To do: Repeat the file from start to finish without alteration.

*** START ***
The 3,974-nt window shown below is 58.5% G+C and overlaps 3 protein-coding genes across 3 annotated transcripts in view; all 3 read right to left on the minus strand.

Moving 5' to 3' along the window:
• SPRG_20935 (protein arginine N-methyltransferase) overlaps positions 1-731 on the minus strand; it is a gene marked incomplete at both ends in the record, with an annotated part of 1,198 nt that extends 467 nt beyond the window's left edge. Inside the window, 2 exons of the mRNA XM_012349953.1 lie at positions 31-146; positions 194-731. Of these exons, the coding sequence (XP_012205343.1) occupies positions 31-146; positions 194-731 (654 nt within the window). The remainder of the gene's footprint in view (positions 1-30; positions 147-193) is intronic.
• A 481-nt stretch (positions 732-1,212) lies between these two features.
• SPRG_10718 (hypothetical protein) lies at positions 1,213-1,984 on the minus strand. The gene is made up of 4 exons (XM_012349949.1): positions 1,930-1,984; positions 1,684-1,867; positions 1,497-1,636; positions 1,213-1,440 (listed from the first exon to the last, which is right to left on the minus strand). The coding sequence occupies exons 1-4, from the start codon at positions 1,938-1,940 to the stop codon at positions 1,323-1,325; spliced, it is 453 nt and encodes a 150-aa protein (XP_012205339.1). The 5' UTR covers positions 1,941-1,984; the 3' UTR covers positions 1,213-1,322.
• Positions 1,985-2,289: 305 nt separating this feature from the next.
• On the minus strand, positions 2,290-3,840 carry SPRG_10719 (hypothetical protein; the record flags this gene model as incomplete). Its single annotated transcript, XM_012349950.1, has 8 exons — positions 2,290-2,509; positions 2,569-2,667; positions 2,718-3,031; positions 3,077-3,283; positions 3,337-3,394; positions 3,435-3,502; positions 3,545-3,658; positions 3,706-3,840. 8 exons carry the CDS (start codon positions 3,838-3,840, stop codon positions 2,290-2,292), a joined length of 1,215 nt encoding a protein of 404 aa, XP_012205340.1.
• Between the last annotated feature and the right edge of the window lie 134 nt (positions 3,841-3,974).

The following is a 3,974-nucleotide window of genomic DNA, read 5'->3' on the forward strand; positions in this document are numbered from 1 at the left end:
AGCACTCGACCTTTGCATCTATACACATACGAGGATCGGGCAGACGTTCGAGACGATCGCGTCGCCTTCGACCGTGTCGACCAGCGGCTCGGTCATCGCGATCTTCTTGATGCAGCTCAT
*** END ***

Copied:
The 3,974-nt window shown below is 58.5% G+C and overlaps 3 protein-coding genes across 3 annotated transcripts in view; all 3 read right to left on the minus strand.

Moving 5' to 3' along the window:
• SPRG_20935 (protein arginine N-methyltransferase) overlaps positions 1-731 on the minus strand; it is a gene marked incomplete at both ends in the record, with an annotated part of 1,198 nt that extends 467 nt beyond the window's left edge. Inside the window, 2 exons of the mRNA XM_012349953.1 lie at positions 31-146; positions 194-731. Of these exons, the coding sequence (XP_012205343.1) occupies positions 31-146; positions 194-731 (654 nt within the window). The remainder of the gene's footprint in view (positions 1-30; positions 147-193) is intronic.
• A 481-nt stretch (positions 732-1,212) lies between these two features.
• SPRG_10718 (hypothetical protein) lies at positions 1,213-1,984 on the minus strand. The gene is made up of 4 exons (XM_012349949.1): positions 1,930-1,984; positions 1,684-1,867; positions 1,497-1,636; positions 1,213-1,440 (listed from the first exon to the last, which is right to left on the minus strand). The coding sequence occupies exons 1-4, from the start codon at positions 1,938-1,940 to the stop codon at positions 1,323-1,325; spliced, it is 453 nt and encodes a 150-aa protein (XP_012205339.1). The 5' UTR covers positions 1,941-1,984; the 3' UTR covers positions 1,213-1,322.
• Positions 1,985-2,289: 305 nt separating this feature from the next.
• On the minus strand, positions 2,290-3,840 carry SPRG_10719 (hypothetical protein; the record flags this gene model as incomplete). Its single annotated transcript, XM_012349950.1, has 8 exons — positions 2,290-2,509; positions 2,569-2,667; positions 2,718-3,031; positions 3,077-3,283; positions 3,337-3,394; positions 3,435-3,502; positions 3,545-3,658; positions 3,706-3,840. 8 exons carry the CDS (start codon positions 3,838-3,840, stop codon positions 2,290-2,292), a joined length of 1,215 nt encoding a protein of 404 aa, XP_012205340.1.
• Between the last annotated feature and the right edge of the window lie 134 nt (positions 3,841-3,974).

The following is a 3,974-nucleotide window of genomic DNA, read 5'->3' on the forward strand; positions in this document are numbered from 1 at the left end:
AGCACTCGACCTTTGCATCTATACACATACGAGGATCGGGCAGACGTTCGAGACGATCGCGTCGCCTTCGACCGTGTCGACCAGCGGCTCGGTCATCGCGATCTTCTTGATGCAGCTCAT